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In Search of Ancient Ireland
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Companion Book & VHS

The companion book to IN SEARCH OF ANCIENT IRELAND, co-authored by Carmel McCaffrey and Leo Eaton, will be available in September 2002 from publisher Ivan R. Dee.

The VHS of the 3-part series is now available through ShopPBS.
About The Film: Production Diaries
Memories of production

In this section:
Introduction
About the Episodes
Production Diaries
Filmmaker Q & A
Broadcast Schedule
Web and TV Credits
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Any lengthy filming period has periods of excitement, frustration, and moments of pure magic, when everything goes right and the scenes playing out in front of the camera make all the bad things worthwhile. One such time was in Armagh, in Northern Ireland. It was nearly midnight on Easter Saturday and we were filming a Candle Vigil at the Catholic Cathedral. It was very dark, the lights of church and town extinguished as the archbishop lit a single candle from a fire burning in front of the cathedral door. The congregation pressed closer, holding unlit candles to the single flame until gradually a river of fire spread out to fill the great building with light. And in the stillness, the archbishop chanted the ancient Latin words "Lumen Christi" (the light of Christ). In that moment, I pictured a much earlier time when Ireland was pagan and early missionaries like Patrick co-opted ancient pagan fire rituals to spread a new Christian faith.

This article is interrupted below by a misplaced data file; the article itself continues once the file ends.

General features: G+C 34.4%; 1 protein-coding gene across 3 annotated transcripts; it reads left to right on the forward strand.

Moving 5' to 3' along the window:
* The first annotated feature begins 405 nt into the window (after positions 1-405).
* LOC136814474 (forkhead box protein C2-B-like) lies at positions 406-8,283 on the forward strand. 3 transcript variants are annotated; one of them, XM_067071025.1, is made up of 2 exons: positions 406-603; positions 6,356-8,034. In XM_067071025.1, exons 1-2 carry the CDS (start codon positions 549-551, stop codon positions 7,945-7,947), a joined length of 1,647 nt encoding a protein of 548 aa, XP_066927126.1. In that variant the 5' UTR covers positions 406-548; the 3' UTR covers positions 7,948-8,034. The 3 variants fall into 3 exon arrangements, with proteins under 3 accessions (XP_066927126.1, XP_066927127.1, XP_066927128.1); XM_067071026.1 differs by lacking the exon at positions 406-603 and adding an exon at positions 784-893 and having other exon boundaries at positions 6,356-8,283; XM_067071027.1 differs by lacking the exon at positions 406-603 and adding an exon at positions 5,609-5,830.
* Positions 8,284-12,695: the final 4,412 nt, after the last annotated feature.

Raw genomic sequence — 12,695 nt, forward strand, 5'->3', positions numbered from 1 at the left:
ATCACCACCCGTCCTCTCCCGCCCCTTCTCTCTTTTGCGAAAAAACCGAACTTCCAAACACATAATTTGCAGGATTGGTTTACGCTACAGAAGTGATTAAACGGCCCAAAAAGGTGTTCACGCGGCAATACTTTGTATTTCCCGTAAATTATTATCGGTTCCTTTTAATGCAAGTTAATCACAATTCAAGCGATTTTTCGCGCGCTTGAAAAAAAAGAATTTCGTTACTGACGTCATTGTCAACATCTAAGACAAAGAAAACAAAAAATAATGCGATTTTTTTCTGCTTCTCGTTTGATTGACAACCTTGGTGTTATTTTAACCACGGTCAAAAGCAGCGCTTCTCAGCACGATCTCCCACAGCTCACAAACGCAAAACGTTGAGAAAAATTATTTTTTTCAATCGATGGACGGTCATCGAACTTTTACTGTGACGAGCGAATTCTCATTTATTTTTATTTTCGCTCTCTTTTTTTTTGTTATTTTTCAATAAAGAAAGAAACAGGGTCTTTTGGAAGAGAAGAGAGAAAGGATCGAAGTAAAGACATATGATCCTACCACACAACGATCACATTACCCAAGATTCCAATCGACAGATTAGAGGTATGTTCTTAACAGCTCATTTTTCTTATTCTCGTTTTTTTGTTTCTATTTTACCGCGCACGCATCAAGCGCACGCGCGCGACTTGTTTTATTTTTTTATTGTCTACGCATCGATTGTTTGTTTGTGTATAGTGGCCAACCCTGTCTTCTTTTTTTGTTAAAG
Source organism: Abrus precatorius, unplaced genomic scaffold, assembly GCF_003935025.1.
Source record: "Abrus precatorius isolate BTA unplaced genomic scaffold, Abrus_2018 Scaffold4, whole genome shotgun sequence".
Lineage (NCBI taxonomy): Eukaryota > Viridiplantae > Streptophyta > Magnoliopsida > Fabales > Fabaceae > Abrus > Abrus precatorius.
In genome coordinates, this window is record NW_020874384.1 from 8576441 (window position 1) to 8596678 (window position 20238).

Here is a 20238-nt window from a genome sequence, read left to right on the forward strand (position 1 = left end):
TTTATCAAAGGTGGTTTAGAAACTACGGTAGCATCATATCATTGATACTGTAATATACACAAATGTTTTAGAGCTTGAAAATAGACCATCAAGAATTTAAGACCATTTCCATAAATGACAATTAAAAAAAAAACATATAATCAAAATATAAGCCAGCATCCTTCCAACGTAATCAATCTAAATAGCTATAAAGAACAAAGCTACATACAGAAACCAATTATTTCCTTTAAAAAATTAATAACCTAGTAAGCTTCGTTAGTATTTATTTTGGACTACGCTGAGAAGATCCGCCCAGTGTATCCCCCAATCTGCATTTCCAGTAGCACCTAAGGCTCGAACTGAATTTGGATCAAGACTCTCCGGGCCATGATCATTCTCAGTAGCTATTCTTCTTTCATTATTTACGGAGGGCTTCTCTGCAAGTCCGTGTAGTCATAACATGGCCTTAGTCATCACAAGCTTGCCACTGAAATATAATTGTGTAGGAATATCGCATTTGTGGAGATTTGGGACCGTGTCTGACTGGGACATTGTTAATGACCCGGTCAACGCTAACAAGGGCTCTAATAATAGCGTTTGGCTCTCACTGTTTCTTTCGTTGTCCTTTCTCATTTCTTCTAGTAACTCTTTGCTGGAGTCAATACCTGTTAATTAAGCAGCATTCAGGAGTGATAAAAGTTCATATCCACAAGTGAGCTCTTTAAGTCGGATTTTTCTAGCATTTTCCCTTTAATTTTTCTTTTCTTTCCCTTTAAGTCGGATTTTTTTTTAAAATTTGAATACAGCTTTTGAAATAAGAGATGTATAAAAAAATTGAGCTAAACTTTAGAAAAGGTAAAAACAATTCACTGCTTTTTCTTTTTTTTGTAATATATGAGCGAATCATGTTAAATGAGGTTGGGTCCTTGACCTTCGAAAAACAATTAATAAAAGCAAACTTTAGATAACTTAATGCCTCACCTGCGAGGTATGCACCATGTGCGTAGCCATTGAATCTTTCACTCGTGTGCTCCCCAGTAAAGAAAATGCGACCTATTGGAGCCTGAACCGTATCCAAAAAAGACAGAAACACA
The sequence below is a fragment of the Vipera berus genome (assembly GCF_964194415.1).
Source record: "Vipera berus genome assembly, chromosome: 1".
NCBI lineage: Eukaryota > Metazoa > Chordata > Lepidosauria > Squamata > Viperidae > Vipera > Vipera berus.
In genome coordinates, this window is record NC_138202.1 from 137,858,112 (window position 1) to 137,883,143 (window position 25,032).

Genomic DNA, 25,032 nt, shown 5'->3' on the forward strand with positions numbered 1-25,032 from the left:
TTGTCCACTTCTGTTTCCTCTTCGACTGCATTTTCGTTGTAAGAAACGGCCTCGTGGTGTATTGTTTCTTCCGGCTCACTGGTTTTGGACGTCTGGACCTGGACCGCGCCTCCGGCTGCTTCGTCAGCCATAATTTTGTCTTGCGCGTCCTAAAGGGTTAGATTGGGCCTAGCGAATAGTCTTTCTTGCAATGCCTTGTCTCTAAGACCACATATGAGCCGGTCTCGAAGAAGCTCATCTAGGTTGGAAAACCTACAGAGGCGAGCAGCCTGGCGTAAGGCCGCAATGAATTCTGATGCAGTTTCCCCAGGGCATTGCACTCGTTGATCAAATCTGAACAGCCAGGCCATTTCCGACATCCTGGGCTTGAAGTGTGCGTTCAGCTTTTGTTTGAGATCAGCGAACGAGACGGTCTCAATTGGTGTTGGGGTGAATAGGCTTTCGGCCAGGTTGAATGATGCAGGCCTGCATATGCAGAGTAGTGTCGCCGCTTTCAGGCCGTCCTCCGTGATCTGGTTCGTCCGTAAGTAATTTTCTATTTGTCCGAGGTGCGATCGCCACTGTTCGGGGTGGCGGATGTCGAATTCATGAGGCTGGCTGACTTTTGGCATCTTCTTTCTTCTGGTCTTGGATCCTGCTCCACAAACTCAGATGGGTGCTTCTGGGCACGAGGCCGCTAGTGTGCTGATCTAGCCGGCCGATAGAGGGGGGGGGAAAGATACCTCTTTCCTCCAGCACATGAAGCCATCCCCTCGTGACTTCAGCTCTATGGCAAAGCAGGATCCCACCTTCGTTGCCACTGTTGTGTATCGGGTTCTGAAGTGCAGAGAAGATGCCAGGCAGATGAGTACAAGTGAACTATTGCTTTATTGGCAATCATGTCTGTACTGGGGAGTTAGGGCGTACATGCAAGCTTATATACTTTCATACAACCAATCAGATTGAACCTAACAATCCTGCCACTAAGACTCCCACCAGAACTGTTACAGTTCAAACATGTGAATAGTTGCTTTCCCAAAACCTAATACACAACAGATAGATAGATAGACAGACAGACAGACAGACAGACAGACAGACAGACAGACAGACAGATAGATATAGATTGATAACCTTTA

Man playing horn Ceremony and ritual is so much a part of ancient Ireland. In a recreated Bronze Age lake dwelling in County Limerick, we spent the night with a group of musicians who are famous across Ireland for playing exact reproductions of 3,000-year-old horns that have been discovered buried in Ireland's peat bogs. Fire blazed up outside the huts, casting dancing shadows, and the music of Bronze Age horns boomed backwards and forwards between the wattle walls of the huts and the palisade fence. It was an alien, melancholy sound; a low drone, more like a didgeridoo than any modern instrument. Outside the circle of firelight, the darkness was absolute. It made me realize how differently our ancient ancestors viewed the world around them. Gods and monsters lived out beyond the palisade fence. The forest was dark and dangerous, full of wolves and bears and other less earthly beings. Magic was real and curses could work -- and kill. The music we heard that night would have been part of a priestly ritual to keep the two worlds -- of humanity and the gods -- in balance. The Otherworld was very close, and it required constant work to ensure that the forces of nature didn't harm the human world. Today, we can scoff at such superstition, but perhaps we've become too separated from these ancient fears. Sometimes, on a film location, one's privileged to catch just a glimpse of how things used to be.



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